The blue Lotus flower has been steeped in symbolism since the time of the Egyptians, where it was used as a metaphor for re-birth and of the Sun. It also plays a key role in Buddhism where it's color is thought to be associated with a victory of the spirit.
There are three main plant species that are referred to as the blue Lotus, and these belong to two different genera. The species are as follows: Nymphaea caerulea; Nymphaea nouchali; and Nelumbo nucifera.
All of these are also referred to as blue water lilies (amongst other names). The Nelumbo genus should not really be referred to as a water lily; plants of this name are rightly classified in the Nymphaea genus.
One of the major distinctions between the two types of lotus is that the true lotus, Nelumbo, creates a circular seed pod.
The first of these species Nymphaea caerulea is the plant that plays a major role in Egyptian culture, and although the plant is native to Egypt it is known to have spread throughout Southern and Southeastern Asia long before the prevalence of the Egyptian Empire.
In addition to their use as ornamental plants and in spirituality, which will be discussed below, the tubers and seeds of Lotus are also a well known source of food, and the plant can also be used in the treatment of ailments such as indigestion.
The blue Lotus is strongly connected with Egyptian culture, and it features in many ancient paintings, and carvings. Perhaps the most well-known role of the blue Lotus flower in Egyptology is set in it’s association with the Sun, the creation, and rebirth. The reason that that Lotus is used as a metaphor for these things is due to the way that it raises out of the water, over a small period of time, and flowers in the morning to the late afternoon, before sinking below the surface again. The repeat of this pattern makes it easy to understand why the Egyptians chose it to symbolize the Lotus with rebirth, as it followed the same pattern as the sun.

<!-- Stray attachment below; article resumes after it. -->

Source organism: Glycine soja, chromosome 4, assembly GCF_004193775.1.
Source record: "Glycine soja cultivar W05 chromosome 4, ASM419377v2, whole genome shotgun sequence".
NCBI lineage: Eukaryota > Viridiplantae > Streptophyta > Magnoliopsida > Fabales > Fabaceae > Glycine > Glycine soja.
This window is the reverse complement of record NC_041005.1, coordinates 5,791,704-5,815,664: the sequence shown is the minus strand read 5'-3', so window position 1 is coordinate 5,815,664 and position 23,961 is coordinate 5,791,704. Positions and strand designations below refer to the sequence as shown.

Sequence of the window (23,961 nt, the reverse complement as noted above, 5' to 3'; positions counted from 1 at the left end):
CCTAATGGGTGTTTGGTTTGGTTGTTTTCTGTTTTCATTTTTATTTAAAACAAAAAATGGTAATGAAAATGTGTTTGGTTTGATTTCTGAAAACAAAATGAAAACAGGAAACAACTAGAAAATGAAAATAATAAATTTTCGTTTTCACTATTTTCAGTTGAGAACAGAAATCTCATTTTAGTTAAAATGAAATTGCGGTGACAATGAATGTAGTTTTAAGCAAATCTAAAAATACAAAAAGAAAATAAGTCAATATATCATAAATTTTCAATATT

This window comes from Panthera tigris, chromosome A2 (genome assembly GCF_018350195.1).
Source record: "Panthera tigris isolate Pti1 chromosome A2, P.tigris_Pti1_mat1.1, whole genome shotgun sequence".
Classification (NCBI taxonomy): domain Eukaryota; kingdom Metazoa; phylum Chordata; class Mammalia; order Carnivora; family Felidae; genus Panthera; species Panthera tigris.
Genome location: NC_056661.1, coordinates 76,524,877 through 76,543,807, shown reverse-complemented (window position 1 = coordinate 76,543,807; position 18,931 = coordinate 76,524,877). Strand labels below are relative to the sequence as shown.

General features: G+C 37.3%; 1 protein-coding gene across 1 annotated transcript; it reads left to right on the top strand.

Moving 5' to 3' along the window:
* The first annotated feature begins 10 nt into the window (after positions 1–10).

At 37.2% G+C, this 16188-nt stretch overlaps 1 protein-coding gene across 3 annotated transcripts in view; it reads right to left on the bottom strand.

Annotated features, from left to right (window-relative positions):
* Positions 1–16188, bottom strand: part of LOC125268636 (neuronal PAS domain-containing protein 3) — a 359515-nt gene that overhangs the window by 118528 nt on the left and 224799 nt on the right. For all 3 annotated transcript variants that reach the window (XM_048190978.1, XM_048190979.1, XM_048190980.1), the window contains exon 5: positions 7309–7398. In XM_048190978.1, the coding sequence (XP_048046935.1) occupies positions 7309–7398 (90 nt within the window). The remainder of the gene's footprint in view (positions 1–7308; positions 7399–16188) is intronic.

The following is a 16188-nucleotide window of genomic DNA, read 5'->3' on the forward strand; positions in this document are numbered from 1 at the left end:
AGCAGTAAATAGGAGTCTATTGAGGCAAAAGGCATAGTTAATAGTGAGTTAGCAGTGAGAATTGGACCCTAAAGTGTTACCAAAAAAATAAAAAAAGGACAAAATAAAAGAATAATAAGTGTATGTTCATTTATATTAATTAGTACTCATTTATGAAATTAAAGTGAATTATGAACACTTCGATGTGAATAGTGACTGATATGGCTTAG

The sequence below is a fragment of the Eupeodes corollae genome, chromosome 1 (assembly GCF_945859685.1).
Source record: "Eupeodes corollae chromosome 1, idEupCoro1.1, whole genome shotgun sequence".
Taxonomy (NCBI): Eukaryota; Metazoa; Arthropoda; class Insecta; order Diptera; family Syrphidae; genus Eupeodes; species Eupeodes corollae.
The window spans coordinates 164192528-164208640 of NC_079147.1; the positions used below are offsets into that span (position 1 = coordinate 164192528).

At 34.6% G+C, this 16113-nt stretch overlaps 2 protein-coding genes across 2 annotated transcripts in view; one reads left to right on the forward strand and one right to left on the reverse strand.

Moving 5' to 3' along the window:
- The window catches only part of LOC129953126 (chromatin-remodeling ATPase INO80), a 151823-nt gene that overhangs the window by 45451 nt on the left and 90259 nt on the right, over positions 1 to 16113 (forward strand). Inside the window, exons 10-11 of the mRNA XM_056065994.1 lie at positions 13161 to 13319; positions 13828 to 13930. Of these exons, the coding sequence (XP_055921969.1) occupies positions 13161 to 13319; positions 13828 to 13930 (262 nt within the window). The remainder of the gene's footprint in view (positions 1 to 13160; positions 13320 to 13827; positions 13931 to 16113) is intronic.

Egyptian Blue Lotus Flower (Nymphaea caerulea)
In addition to being used as a metaphor, the blue Lotus flower was also used for other things by the Egyptians, for example it was fairly often used in a herbal tincture along with wine, this is because the liquid made that Lotus tea acted as both a sweetener, and perhaps more importantly added a slight narcotic affect.
The flowers from the Lotus plant were also considered to have aphrodisiac properties. The plant is also associated with pain relief, and was thought to stimulate circulation.
It is not only the blue Lotus that is native to the Nile area, as the white Lotus was known to be growing in the region during the time of the ancient Egyptians. Furthermore, the pink lotus flower was also introduced at some stage. However, it is a blue Lotus flower that is most often seen Egyptian art.
The Lotus is known to have been abundant in the upper Egyptian area, whereas in the lower regions of Egypt, Papyrus was by far the more common plant in the waterways. Therefore the two plants are often shown entwined together as a symbolism of the bringing together of the lower and upper kingdoms of Egypt.
As the Lotus is closely associated with the sun in Egyptian mythology it comes as little surprise that the Lotus is shown as an emerging from the primordial waters carrying the Sun God.
The Lotus is a symbol of purity and enlightenment in the Buddhist culture, and different colors of Lotus are known to symbolize different aspects of spirituality. In Buddhism the blue Lotus flower is symbolic with a victory over the spirit of self, that is to say being able to leave wisdom, intelligence, and knowledge behind and becoming open to spirituality and the attachment to life.
Blue Lotus Flowers emerging in a state of purity from a murky pond.
In Buddhism, the Lotus is considered to be one of the eight auspicious symbols, and is associated with the purification of the mind and body, and the ability to blossom and become liberated.
In Buddhist art it is usually seen that the blue Lotus flower is partially open, this in itself signifies a state between full enlightenment (fully opened flower) and a closed mind (closed bud). It is the blue Lotus that is the preferred flower of Manjushri (Gentle Glory), the enlightened bodhisattva transcended wisdom.